The themes George Peele wrote about
George Peele, was an English dramatist.
Peele was christened on 25 July 1556 at St James Garlickhythe in the City of London. His father, who appears to have belonged to a Devonshire family, was clerk of Christ's Hospital, and wrote two treatises on bookkeeping. Peele was educated at Christ's Hospital, and entered Broadgates Hall (Pembroke College), Oxford, in 1571. In 1574 he removed to Christ Church, taking his B.A. degree in 1577, and proceeding M.A. in 1579. In that year, the governors of Christ's Hospital requested their clerk to "discharge his house of his son, George Peele." He went up to London about 1580, but in 1583 when Albertus Alasco (Albert Laski), a Polish nobleman, was entertained at Christ Church, Peele was entrusted with the arrangement of two Latin plays by William Gager (fl. 1580-1619) presented on the occasion.
He was also complimented by Dr. Gager for an English verse translation of one of the Iphigenias of Euripides. In 1585 he was employed to write the Device of the Pageant borne before Woolston Dixie, and in 1591 he devised the pageant in honour of another Lord Mayor, Sir William Webbe. This was the Descensus Astraeae (printed in the Harleian Miscellany, 1808), in which Queen Elizabeth is honoured as Astraea.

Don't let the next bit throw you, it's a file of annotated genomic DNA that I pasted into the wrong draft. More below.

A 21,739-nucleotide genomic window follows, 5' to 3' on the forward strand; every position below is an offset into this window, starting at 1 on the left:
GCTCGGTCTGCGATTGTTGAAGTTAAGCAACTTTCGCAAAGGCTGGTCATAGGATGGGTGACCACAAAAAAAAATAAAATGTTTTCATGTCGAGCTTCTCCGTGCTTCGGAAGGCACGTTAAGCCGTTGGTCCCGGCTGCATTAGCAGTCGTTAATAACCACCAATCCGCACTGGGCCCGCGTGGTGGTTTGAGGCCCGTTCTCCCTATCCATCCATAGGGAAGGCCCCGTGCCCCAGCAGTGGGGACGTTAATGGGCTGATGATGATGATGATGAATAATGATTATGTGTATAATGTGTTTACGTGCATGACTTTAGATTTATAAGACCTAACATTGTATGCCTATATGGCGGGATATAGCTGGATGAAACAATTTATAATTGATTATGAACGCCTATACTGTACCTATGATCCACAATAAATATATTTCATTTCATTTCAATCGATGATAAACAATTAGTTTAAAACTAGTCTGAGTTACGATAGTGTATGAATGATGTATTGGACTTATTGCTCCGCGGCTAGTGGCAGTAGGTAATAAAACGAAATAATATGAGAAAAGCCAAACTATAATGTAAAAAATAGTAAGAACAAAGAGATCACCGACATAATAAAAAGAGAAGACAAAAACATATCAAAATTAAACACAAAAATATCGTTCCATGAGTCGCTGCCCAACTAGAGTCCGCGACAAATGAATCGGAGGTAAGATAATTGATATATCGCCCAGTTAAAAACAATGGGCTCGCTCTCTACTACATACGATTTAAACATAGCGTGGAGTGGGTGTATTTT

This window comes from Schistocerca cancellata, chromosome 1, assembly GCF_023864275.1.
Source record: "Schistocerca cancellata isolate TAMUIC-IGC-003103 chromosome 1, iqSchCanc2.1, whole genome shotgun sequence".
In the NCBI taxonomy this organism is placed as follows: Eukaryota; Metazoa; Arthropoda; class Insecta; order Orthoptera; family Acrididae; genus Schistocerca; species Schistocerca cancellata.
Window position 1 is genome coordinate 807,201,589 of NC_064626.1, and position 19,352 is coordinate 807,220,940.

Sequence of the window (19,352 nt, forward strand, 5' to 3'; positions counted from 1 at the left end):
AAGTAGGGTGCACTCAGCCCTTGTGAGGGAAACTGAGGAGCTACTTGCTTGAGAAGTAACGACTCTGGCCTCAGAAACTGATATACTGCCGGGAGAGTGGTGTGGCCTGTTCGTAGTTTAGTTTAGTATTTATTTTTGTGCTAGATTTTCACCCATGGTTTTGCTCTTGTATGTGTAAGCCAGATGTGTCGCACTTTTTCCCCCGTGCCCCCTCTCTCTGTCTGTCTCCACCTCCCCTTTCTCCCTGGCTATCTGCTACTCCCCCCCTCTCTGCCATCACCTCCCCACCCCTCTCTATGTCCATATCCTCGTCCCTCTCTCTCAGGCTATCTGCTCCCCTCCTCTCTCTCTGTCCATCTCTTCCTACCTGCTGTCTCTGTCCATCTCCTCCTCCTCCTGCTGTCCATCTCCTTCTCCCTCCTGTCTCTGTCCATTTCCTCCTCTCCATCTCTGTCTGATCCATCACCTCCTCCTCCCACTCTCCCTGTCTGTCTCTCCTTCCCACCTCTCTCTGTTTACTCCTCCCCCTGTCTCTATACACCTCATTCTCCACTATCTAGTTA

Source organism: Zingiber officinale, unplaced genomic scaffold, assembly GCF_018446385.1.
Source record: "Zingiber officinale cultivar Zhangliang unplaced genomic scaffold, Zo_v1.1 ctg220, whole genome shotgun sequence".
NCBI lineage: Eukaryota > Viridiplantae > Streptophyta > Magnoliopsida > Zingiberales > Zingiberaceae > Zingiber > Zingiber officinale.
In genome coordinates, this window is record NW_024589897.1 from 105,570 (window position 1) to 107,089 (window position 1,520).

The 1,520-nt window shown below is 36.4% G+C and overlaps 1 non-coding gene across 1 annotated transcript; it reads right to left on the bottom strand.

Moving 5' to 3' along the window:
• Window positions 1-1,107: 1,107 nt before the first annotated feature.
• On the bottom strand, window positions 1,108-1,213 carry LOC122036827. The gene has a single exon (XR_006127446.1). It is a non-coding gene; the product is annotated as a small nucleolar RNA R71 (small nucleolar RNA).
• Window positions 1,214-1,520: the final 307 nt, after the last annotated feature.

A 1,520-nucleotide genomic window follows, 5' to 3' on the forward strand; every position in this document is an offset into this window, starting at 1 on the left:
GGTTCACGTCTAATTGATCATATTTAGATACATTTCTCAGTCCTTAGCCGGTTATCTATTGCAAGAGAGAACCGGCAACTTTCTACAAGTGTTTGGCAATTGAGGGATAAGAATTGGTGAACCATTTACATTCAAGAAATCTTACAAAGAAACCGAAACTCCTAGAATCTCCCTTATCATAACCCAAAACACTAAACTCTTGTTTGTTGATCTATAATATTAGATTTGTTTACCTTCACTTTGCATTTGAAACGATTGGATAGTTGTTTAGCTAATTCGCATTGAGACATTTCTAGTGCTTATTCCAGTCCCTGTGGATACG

Peele had married as early as 1583 a lady who brought him some property, which he speedily dissipated. Robert Greene, at the end of his pamphlet Greene's Groats-Worth of Wit, exhorts Peele to repentance, saying that he has, like himself, "been driven to extreme shifts for a living." Anecdotes of his reckless life were emphasized by the use of his name in connection with the apocryphal Merrie conceited Jests of George Peele (printed in 1607). Many of the stories had circulated before in other jestbooks, unattached to Peele's name, but there are personal touches that may be biographical. The book provided source material for the play The Puritan, one of the works of the Shakespeare Apocrypha.
Peele died "of the pox," according to Francis Meres, and was buried on 9 November 1596. One of the eight boarding houses at the Horsham campus is now named Peele after George Peele and as a commemoration to the work of the Peele family with the ancient foundation of the Christs Hospital school.
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